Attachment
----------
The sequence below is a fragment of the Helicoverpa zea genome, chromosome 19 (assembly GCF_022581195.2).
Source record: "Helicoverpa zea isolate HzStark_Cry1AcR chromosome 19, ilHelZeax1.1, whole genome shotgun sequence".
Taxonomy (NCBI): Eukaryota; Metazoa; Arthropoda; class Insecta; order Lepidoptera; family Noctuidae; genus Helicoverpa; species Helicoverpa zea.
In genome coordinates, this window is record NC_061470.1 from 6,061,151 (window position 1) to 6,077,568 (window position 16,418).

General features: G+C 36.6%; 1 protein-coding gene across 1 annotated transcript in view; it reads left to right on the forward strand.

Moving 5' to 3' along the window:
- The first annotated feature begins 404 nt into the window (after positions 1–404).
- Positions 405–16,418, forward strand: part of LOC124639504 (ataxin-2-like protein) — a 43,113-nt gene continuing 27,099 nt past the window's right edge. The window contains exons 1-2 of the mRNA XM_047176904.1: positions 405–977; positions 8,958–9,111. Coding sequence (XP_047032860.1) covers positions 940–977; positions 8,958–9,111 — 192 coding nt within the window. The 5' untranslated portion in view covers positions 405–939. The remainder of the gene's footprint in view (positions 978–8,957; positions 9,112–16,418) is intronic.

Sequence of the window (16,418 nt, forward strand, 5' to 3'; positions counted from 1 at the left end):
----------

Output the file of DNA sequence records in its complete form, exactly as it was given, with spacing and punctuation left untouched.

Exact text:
The sequence below is a fragment of the Helicoverpa zea genome, chromosome 19 (assembly GCF_022581195.2).
Source record: "Helicoverpa zea isolate HzStark_Cry1AcR chromosome 19, ilHelZeax1.1, whole genome shotgun sequence".
Taxonomy (NCBI): Eukaryota; Metazoa; Arthropoda; class Insecta; order Lepidoptera; family Noctuidae; genus Helicoverpa; species Helicoverpa zea.
In genome coordinates, this window is record NC_061470.1 from 6,061,151 (window position 1) to 6,077,568 (window position 16,418).

General features: G+C 36.6%; 1 protein-coding gene across 1 annotated transcript in view; it reads left to right on the forward strand.

Moving 5' to 3' along the window:
- The first annotated feature begins 404 nt into the window (after positions 1–404).
- Positions 405–16,418, forward strand: part of LOC124639504 (ataxin-2-like protein) — a 43,113-nt gene continuing 27,099 nt past the window's right edge. The window contains exons 1-2 of the mRNA XM_047176904.1: positions 405–977; positions 8,958–9,111. Coding sequence (XP_047032860.1) covers positions 940–977; positions 8,958–9,111 — 192 coding nt within the window. The 5' untranslated portion in view covers positions 405–939. The remainder of the gene's footprint in view (positions 978–8,957; positions 9,112–16,418) is intronic.

Sequence of the window (16,418 nt, forward strand, 5' to 3'; positions counted from 1 at the left end):